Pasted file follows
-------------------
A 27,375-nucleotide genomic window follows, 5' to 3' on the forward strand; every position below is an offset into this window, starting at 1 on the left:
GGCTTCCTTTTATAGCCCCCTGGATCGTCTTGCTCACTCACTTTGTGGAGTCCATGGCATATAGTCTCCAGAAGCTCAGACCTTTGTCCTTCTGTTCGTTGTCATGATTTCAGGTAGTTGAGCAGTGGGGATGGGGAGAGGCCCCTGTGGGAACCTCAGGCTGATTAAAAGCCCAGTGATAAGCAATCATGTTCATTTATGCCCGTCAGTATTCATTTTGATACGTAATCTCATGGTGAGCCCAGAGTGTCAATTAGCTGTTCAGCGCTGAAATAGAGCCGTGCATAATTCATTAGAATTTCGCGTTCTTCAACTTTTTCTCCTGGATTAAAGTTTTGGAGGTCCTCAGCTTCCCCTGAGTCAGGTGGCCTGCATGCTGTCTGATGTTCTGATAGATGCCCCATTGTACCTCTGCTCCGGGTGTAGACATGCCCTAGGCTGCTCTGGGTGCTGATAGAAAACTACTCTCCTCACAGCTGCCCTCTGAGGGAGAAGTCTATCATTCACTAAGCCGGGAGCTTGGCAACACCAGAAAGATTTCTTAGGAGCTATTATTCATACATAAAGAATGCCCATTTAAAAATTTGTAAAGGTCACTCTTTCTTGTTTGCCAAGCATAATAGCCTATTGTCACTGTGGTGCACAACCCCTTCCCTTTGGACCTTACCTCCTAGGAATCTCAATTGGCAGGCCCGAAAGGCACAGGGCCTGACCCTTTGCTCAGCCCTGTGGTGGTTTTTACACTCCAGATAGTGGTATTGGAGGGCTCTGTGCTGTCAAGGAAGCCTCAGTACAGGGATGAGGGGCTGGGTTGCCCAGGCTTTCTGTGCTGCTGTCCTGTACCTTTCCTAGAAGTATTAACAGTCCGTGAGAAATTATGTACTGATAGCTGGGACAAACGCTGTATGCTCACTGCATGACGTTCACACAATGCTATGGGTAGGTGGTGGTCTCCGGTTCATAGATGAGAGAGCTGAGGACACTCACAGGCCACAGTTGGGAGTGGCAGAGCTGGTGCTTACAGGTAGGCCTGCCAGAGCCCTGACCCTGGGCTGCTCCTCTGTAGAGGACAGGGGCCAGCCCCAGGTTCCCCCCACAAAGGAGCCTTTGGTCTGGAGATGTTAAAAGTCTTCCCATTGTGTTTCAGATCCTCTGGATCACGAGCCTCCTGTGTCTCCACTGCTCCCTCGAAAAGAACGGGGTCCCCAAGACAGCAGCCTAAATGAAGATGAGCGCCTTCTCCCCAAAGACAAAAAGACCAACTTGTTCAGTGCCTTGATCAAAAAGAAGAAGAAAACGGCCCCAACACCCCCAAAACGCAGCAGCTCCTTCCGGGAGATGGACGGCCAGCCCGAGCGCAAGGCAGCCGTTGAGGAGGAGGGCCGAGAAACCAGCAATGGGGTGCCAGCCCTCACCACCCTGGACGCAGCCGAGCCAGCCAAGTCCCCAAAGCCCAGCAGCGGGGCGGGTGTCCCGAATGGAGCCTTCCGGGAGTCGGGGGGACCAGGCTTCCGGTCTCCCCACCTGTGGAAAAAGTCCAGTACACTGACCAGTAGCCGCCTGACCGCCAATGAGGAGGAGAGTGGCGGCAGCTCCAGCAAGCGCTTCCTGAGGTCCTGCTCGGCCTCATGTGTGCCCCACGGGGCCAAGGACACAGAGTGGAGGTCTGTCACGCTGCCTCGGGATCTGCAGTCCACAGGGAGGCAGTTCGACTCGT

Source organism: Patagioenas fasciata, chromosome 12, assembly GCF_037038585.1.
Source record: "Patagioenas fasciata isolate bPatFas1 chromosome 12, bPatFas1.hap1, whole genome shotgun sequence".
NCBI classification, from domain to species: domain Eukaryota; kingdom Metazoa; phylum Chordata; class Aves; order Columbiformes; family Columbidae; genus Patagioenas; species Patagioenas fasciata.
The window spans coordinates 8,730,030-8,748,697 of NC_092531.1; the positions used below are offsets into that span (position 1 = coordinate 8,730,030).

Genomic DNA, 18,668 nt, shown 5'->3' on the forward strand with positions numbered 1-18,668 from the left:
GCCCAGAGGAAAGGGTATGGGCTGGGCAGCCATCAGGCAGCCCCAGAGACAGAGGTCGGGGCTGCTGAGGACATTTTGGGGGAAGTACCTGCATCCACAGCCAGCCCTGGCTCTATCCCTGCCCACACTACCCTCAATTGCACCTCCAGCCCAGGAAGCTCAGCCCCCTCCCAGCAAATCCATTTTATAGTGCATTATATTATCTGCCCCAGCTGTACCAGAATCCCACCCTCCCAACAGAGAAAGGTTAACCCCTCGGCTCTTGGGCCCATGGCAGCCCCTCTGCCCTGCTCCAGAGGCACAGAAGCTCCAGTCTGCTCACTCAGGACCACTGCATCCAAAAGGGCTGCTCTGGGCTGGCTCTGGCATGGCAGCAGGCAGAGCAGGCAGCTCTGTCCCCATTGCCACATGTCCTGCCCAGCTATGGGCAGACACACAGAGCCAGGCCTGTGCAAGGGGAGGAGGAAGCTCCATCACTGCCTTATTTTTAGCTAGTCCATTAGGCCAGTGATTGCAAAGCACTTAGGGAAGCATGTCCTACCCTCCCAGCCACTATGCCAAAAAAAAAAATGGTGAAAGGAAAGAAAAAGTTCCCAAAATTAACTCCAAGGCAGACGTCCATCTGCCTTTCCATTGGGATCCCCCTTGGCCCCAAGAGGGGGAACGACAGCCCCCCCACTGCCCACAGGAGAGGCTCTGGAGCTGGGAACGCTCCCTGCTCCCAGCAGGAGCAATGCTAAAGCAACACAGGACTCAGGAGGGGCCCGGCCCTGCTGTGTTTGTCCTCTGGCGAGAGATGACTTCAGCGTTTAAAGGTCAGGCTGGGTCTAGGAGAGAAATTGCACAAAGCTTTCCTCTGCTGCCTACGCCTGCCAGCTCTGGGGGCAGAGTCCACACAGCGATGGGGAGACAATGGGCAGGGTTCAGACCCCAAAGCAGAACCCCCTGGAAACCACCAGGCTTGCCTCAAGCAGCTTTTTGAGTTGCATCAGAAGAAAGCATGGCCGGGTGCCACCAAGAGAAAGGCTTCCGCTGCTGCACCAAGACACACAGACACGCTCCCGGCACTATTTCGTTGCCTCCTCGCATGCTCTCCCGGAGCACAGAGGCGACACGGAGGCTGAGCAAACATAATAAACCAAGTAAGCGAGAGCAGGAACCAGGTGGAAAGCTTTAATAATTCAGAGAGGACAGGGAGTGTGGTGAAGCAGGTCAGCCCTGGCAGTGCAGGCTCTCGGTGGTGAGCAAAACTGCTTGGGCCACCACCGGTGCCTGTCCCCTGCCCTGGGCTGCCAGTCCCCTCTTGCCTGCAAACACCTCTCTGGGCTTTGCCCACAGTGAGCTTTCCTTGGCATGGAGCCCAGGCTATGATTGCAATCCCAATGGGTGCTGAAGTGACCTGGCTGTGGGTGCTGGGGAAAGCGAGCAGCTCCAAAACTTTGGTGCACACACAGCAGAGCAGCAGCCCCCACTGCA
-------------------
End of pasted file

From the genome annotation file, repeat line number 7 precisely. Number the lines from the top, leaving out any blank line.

Genomic DNA, 18,668 nt, shown 5'->3' on the forward strand with positions numbered 1-18,668 from the left: